The oldest and first dedicated online London theatre guide News and tickets for over 250 West End & off-West End showsFollow us for the latest theatre news Twitter

LT New LOGO
Photo credit: Paul Rider and John Sackville (Photo by Phil Gammon)

'Staircase' at Southwark Playhouse struggles to find chemistry and humour

Matt Wolf
Matt Wolf

Groundbreaking, one assumes, at the time of its 1966 Royal Shakespeare Company premiere, this two-hander from Charles Dyer (who died at the start of this year, age 92) is best seen as a theatrical curiosity. Written a year prior to the decriminalisation of homosexuality in England, Dyer's two-hander feels in Tricia Thorns' production like something of a precursor to Vicious, the British sitcom that locked Derek Jacobi and Ian McKellen as an elderly couple locked in a cycle of perpetual bitchiness and sparring.

The pairing on view here are Charlie Dyer (John Sackville) - the character has the same name as his playwright - and Charlie's older, and balding, lover, Harry C Leeds (Paul Rider): the two names are anagrams of one another, presumably suggesting their deep-seated symbiosis. Charlie, some 20 or more years ago, fathered a daughter, Cassie, who is due for a visit at the south London hairdresser where the two men run a business and live with Harry's (unseen) mum upstairs. Cassie's much fretted-about arrival isn't shown; what very much is laid bare is the gathering panic felt by Charlie, a onetime actor whose career is on the skids (he's been doing duffel coat commercials) and who is facing his day in court for having dressed in drag and sat on a man's knee in public. Harry, meanwhile, obsesses about his bandaged head, announcing rather improbably that he would face the law 10 times over if only he could have Charlie's full complement of hair.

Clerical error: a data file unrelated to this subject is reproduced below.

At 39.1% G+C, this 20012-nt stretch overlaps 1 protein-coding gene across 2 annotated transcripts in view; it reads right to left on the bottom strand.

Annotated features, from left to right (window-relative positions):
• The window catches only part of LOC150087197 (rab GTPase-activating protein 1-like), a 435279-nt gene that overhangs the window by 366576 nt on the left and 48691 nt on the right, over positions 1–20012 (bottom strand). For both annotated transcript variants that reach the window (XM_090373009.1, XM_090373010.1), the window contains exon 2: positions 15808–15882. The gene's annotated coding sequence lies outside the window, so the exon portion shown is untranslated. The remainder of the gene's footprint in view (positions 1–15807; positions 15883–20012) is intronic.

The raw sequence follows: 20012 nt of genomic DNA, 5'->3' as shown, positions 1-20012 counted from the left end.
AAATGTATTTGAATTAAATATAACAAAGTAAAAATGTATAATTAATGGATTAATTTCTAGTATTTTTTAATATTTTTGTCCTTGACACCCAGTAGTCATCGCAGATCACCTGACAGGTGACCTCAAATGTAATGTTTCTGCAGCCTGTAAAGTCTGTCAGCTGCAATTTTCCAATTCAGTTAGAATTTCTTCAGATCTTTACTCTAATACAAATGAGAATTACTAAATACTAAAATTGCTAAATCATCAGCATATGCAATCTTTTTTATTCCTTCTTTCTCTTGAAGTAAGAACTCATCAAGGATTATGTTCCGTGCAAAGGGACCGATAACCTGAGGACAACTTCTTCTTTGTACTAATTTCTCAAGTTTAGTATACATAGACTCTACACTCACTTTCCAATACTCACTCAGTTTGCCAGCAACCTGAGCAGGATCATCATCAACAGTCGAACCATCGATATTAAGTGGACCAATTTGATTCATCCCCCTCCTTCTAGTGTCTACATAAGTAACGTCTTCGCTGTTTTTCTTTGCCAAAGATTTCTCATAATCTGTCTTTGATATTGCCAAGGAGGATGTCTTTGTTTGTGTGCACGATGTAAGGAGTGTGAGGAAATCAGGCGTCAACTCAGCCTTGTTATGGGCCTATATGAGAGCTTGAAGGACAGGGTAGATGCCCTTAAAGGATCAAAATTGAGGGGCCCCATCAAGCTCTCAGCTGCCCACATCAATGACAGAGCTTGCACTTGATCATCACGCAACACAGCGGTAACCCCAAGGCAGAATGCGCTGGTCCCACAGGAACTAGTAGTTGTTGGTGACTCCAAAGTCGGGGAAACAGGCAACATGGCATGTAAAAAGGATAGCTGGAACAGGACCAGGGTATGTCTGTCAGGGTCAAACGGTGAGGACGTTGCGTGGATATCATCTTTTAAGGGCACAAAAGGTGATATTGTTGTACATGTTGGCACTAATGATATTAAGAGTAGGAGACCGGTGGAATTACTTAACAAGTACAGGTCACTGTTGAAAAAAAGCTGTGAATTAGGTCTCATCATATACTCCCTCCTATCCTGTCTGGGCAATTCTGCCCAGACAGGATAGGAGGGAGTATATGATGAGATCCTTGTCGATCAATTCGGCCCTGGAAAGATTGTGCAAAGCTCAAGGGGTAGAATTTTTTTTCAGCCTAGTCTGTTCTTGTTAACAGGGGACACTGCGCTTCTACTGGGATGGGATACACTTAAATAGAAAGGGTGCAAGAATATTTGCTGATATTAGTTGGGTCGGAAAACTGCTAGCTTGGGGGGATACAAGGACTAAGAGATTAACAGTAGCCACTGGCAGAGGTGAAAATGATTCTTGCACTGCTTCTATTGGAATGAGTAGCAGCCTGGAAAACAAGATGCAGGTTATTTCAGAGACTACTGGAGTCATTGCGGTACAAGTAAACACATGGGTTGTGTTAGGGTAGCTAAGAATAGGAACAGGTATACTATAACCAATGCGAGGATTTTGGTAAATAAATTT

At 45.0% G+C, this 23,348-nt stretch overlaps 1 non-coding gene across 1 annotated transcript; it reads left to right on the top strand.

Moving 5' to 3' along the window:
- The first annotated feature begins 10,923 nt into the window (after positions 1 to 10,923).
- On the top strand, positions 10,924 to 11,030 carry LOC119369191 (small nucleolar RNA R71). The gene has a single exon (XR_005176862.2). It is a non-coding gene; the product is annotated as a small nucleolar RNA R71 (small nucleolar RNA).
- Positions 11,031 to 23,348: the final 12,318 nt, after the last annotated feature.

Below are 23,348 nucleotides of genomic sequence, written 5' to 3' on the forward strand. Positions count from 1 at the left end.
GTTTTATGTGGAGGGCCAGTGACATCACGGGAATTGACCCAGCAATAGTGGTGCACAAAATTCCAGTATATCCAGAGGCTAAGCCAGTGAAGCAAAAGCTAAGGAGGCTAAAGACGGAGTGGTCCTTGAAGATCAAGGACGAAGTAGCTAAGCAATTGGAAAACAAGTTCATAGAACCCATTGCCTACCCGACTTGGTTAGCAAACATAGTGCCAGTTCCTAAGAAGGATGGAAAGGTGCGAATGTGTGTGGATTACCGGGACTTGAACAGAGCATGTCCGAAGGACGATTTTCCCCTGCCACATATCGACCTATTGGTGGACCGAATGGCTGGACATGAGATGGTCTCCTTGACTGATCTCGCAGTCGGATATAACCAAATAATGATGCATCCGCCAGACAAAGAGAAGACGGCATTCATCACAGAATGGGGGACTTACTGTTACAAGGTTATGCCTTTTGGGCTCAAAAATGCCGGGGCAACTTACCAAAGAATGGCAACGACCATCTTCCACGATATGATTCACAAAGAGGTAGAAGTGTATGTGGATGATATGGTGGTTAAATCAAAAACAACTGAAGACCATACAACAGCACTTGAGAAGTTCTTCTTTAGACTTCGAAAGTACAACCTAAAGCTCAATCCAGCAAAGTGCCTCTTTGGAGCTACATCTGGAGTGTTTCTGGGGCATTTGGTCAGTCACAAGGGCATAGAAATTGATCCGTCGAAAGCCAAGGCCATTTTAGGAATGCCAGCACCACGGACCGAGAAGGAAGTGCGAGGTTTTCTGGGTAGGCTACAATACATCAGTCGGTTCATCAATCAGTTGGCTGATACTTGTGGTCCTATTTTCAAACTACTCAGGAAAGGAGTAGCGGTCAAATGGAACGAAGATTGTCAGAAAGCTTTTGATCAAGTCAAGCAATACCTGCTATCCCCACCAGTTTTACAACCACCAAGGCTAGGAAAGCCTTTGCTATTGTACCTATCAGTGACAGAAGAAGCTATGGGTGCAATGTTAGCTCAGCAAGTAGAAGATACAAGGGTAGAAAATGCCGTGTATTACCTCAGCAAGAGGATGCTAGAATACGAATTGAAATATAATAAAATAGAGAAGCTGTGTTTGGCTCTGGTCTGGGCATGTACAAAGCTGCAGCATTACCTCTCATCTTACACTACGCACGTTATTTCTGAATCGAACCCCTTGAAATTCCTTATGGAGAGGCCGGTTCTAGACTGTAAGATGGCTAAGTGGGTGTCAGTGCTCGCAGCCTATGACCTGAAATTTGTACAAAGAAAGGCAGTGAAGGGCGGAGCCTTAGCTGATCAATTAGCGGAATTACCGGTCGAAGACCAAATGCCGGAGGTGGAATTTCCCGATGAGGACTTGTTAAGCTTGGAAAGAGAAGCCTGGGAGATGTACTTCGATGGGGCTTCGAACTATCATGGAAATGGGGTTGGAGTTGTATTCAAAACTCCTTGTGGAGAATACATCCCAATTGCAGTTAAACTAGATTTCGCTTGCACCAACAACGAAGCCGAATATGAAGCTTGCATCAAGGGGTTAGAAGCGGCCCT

Handel's "Hallelujah" chorus heard at the start morphs later in the play into the "Alopecia" chorus, if you please, while Charlie snaps "Hilaire Belloc" at Harry - the Anglo-French writer an arcane reference, to put it mildly. Along the way, slurs get thrown this way and that: "pregnant hen" one minute, "twisted bitch" the next. Photos on the wall of Alex Marker's beautifully detailed barber shop set include stills of Marlon Brando and Clark Gable, these celluloid glories there to contrast with the diminished, desperate lives on view before us: one clocks the two men after 20 years together enmeshed in a shared verbal sabotage while doing battle with the larger societal disgust that exists just beyond their front door.

Peter Hall's first production of Staircase starred Paul Scofield and Patrick Magee, an intriguing duo if ever there was one, while Stanley Donen was at the unexpected helm of a subsequent film version with Rex Harrison and Richard Burton that did a fast fade. The problem here is one of tone: at least as of press night, the actors haven't yet found a way to lighten the bitchery so as to allow glimpses of the affection that has seen them through bumps before and will surely do so again. You also feel as if the whole could be funnier than it is. Of the two, Sackville might usefully modulate Charlie's anxious vanity so as to make his self-doubt less wearing on an audience.

Rider does better, the performer adroitly shifting gears following several stints as Amos Hart in the musical Chicago. While Charlie bangs on about his erstwhile artistry, we watch as Rider's Harry on occasion lets slip a barely suppressed ferocity. You feel the price paid for a life described as "sordid," and when Harry talks about how nice it might have been had he been able to have a child, you note - and not for the first time - the chasm between mores and attitudes of a half-century or more ago and our own imperfect if clearly more accepting time. Not so much a staircase, in fact, between then and now as an ongoing travelator on the way toward tolerance.

Staircase is at Southwark Playhouse through 17 July. Both performances on 3 July will be livestreamed.

Photo credit: Paul Rider and John Sackville (Photo by Phil Gammon)

Originally published on

This website uses cookies.